I wondered where I could go from here. Maybe Lem could use a partner. He could use some help. He wasn't exactly the smartest person in the world. I could make some money. And be doped up all the time. That sounded great. That sounded wonderful.
We went up the stairs to the second floor. There must have been a thousand apartments there. It reminded me of the time me and Mason went to see Lem. Mason never lied to me. Sometimes it drove me nuts, but one thing I could always count on was that Mason never lied to me. He never told me the truth, either.
Lem stopped in front of an apartment that had all the curtains pulled shut. He knocked twice, then twice more. The dramatics of it vaguely irritated me. There were more important things going on...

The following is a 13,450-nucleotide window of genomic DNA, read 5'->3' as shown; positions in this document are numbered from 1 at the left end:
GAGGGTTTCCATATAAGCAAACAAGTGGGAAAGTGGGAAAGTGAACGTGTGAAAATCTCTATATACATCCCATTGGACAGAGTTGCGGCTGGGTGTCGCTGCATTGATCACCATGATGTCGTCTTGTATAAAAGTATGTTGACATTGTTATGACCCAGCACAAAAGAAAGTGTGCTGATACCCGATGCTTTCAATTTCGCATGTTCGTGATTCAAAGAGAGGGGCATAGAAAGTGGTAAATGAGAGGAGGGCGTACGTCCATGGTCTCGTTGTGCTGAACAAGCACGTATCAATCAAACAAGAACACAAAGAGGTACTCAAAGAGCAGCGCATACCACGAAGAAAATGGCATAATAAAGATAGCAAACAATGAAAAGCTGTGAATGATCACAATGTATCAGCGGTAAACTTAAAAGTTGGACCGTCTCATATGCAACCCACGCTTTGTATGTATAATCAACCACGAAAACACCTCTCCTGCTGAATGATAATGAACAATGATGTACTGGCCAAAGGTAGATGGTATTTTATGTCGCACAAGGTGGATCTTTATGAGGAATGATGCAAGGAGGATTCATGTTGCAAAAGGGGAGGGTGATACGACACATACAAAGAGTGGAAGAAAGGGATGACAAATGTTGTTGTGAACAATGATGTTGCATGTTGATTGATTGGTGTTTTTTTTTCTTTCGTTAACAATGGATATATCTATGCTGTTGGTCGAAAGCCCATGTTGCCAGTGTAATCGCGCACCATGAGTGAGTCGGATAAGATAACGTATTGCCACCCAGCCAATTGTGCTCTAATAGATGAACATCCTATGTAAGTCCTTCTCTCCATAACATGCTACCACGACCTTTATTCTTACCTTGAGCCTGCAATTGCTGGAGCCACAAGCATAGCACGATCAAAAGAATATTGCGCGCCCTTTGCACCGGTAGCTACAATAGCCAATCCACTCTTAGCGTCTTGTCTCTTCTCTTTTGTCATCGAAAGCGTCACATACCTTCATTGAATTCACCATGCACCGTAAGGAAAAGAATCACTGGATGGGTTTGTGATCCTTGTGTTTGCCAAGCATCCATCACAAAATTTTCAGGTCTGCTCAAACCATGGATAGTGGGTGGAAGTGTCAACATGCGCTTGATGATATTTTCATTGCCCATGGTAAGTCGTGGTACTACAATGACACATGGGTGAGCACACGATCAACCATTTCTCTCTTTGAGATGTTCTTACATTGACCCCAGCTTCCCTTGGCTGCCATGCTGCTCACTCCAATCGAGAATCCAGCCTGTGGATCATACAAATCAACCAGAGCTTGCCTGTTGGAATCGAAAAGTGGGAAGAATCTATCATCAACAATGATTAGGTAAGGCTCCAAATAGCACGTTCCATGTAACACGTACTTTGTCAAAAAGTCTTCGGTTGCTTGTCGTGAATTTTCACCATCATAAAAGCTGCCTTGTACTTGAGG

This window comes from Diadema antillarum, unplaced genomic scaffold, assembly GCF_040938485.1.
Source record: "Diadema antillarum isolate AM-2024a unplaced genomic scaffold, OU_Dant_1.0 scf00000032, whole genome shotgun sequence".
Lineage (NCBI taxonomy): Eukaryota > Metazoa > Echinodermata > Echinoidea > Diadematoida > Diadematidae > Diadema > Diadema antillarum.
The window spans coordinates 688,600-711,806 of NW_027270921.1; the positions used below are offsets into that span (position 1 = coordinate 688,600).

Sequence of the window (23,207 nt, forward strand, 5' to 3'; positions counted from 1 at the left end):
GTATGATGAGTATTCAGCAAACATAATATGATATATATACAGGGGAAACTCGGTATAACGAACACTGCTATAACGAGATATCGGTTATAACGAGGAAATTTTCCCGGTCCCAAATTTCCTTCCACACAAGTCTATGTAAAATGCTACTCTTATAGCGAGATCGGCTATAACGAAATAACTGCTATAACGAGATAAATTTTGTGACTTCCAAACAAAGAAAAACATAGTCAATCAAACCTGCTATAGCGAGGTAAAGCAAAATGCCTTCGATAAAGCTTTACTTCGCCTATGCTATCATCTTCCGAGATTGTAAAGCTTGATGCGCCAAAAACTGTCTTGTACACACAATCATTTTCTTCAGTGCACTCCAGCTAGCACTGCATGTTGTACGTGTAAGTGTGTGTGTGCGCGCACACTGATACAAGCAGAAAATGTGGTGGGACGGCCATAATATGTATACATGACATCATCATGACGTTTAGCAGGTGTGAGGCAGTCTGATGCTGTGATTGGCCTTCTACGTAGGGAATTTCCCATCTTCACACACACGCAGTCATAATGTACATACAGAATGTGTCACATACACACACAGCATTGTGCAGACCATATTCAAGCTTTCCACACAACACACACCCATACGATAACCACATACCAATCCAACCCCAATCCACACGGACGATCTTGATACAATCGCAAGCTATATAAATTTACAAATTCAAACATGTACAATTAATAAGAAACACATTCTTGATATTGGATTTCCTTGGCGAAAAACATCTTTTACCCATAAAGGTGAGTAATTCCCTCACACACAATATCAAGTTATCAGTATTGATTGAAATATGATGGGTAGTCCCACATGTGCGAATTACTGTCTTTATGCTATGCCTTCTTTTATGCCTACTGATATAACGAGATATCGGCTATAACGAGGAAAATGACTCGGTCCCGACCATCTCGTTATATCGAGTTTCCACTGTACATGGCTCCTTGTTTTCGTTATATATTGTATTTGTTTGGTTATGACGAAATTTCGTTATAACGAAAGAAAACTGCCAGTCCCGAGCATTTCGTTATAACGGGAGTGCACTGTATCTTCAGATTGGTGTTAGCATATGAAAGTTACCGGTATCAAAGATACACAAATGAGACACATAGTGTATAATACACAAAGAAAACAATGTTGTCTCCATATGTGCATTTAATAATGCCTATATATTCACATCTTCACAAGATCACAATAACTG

We heard footsteps stop at the one-way peephole, then the door was unlocked. "We'd been wondering where you were lately. Who's your friend?"
"A connection out in Garyville. He's cool."
We went in and he chained the door shut behind us. The apartment was dark and an old Rolling Stones album was playing on the stereo. I remembered what Lem had said and tried to look mean. I couldn't concentrate on it, though. My brain was out of focus.
It seemed like right away Lem and this guy were into a heavy discussion about samples and deliveries and junk. Other than noticing that the guy seemed hacked off about something, I couldn't pay attention. It just seemed like a bunch of crap. This was not important.
I wasn't Pop's kid. That was what they were saying. My mother--why had I always thought of her as somebody really nice, somebody who would have loved me? I thought I remembered ... but maybe I got what I remembered and what I imagined mixed up together. I had always thought she and Pop had been happy together. He never wanted to marry anybody else. And me--if I wasn't his kid, then who's? Did he even know?
It was going to be never. He was never going to care about me. It wasn't going to be next time he got back from a trip, or when Mason left or when I went on the circuit with him. There was nothing I could do to make him